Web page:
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J Gen Intern Med. 2015 Apr;30(4):514-20. doi: 10.1007/s11606-014-3063-y. Epub 2014 Oct 23.

The effect of competing direct-to-consumer advertising campaigns on the use of drugs for benign prostatic hyperplasia: time series analysis.

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The Centre for Health Services and Policy Research, School of Population and Public Health, The University of British Columbia, Vancouver, BC, Canada,



Direct-to-consumer advertising (DTCA) remains a controversial issue, with concerns that it leads to unnecessary and inappropriate prescribing. Whether DTCA shifts prescribing from first-line (guideline-recommended) therapy to second-line drugs has not been studied.


The purpose of this study was to determine the impact of sequential DTCA campaigns for two drugs used to treat benign prostatic hyperplasia (BPH): one newer agent, dutasteride (Avodart(®)), and one older first-line agent, tamsulosin (Flomax(®)).


Interrupted time series analysis was used to assess the impact of each DTCA campaign using data on consumer "response" from Google Trends and dispensed prescriptions from IMS Health.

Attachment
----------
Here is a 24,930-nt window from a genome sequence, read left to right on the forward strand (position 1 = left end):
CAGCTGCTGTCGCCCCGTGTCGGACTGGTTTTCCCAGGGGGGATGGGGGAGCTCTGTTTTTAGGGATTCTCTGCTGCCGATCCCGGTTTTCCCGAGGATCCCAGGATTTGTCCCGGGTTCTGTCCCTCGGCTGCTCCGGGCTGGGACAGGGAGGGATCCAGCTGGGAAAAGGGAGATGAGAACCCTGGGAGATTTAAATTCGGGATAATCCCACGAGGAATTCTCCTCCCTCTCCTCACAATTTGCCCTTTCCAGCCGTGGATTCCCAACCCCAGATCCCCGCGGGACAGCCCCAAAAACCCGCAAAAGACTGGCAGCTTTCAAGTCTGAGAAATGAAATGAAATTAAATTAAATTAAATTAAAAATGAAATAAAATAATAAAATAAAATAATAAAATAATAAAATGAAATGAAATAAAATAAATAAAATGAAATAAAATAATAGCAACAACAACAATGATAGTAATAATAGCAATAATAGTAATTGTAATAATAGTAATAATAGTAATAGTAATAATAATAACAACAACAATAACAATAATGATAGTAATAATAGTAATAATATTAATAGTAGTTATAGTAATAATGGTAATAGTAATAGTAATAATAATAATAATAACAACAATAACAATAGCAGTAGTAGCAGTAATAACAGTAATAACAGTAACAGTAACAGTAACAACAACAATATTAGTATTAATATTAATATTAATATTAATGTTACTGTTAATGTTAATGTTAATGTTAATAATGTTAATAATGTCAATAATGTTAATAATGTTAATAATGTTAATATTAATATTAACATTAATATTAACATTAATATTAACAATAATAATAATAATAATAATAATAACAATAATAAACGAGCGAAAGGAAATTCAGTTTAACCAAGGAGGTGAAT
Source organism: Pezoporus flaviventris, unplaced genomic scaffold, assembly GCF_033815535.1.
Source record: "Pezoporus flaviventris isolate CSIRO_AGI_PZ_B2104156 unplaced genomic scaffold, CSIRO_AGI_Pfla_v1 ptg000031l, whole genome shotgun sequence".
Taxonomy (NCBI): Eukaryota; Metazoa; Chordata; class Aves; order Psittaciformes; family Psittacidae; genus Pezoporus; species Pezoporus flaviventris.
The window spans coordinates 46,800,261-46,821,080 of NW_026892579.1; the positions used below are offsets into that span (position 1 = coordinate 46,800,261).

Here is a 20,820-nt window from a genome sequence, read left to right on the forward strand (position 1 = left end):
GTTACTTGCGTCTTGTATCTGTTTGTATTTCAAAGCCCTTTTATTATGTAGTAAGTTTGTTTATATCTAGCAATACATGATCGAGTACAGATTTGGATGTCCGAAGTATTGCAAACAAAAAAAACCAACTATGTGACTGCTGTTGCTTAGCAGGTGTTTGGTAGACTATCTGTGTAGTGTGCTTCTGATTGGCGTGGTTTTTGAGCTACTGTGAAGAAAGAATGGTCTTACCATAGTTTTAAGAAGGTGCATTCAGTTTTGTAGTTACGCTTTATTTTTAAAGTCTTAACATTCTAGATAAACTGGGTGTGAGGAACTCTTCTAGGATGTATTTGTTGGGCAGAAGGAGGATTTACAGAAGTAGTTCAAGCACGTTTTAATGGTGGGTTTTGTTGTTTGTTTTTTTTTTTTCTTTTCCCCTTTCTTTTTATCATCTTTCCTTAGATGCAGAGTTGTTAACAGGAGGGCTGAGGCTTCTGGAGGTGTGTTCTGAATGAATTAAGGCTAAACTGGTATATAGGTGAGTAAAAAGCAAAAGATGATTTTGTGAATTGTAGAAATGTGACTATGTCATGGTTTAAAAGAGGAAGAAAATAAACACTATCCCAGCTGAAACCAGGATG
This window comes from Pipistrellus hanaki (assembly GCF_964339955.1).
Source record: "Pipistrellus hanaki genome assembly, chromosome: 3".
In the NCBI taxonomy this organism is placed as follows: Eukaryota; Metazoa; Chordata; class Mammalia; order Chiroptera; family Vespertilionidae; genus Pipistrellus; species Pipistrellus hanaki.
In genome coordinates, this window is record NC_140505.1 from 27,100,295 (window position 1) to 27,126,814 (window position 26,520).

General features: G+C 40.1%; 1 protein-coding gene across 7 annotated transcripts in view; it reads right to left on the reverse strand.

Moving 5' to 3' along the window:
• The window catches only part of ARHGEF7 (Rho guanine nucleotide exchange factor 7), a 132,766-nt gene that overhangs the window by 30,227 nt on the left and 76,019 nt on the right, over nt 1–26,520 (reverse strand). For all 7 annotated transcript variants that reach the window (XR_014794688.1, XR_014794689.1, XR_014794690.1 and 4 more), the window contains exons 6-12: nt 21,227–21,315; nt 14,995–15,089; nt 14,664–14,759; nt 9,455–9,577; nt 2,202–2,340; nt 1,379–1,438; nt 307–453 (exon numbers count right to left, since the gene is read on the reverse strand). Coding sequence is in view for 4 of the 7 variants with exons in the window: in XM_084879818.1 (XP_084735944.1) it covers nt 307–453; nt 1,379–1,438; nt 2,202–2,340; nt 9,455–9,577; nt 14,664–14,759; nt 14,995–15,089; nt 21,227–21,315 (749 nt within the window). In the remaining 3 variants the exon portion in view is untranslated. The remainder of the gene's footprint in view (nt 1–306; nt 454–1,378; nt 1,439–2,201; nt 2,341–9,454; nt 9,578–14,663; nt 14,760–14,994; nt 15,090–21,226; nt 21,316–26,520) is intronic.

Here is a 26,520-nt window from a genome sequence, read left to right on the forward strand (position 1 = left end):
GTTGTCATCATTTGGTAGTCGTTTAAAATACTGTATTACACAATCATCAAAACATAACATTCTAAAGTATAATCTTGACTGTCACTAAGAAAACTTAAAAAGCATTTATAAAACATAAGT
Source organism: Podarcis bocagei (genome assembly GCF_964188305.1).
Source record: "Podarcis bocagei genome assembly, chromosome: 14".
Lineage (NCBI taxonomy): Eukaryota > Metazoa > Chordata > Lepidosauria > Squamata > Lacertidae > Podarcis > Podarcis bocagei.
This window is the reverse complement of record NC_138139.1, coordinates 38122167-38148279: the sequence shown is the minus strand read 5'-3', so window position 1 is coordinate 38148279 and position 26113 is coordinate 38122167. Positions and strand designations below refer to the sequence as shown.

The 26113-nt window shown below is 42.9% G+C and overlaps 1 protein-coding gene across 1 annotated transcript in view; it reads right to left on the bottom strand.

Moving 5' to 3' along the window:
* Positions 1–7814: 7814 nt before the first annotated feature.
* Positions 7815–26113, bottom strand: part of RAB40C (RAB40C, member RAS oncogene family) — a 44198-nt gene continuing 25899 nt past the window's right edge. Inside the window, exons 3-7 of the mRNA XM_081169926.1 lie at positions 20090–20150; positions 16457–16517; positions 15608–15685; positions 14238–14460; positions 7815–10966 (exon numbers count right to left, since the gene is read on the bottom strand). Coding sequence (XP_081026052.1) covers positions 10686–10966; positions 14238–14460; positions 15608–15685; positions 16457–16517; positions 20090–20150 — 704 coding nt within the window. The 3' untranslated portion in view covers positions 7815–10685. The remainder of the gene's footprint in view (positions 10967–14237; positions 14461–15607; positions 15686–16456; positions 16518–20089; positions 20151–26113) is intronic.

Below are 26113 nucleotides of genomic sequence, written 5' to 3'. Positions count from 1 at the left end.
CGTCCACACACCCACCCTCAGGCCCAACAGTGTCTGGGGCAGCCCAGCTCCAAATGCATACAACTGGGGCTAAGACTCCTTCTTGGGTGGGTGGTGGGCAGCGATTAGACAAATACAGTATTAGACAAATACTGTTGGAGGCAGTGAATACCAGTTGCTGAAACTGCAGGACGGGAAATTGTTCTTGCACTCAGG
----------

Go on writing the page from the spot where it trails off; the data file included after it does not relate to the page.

We analyzed data for the United States from January 2003 to December 2007.


DTCA for dutasteride and tamsulosin commenced on July, 2005 and April, 2006, respectively.


Monthly Internet search volume (scaled from 0 to 100) for the advertised trade name of each drug and monthly U.S. prescription rates per 1,000 population were analyzed.


The dutasteride campaign was associated with an increase in Internet searches for both "Avodart" (level change +31.3 %, 95 % CI: 27.2-35.4) and "Flomax" (level change +8.3 %, 95 % CI: 0.9-15.7), whereas the tamsulosin campaign was associated with increased "Flomax" searches (level change +25.3 %, 95 % CI: 18.7-31.8). The dutasteride campaign was associated with an increase in the prescription of dutasteride (trend = 0.45/month, 95 % CI: 0.33-0.56), but a larger impact was observed with tamsulosin prescriptions (trend = 0.76/month, 95 % CI: 0.02-1.50). Similarly, the tamsulosin campaign was associated with an immediate fourfold increase in the prescribing of tamsulosin (level change +5.76 units, 95 % CI: 1.79-9.72) compared to dutasteride (level change +1.47 units, 95 % CI: 0.79-2.14).


DTCA was associated with the utilization of drugs to treat symptomatic BPH. However, both campaigns were associated with greater increases in the use of the guideline-recommended first-line agent. DTCA campaigns may increase the overall levels of guideline-recommended treatments to a greater extent than the specific advertised agents.

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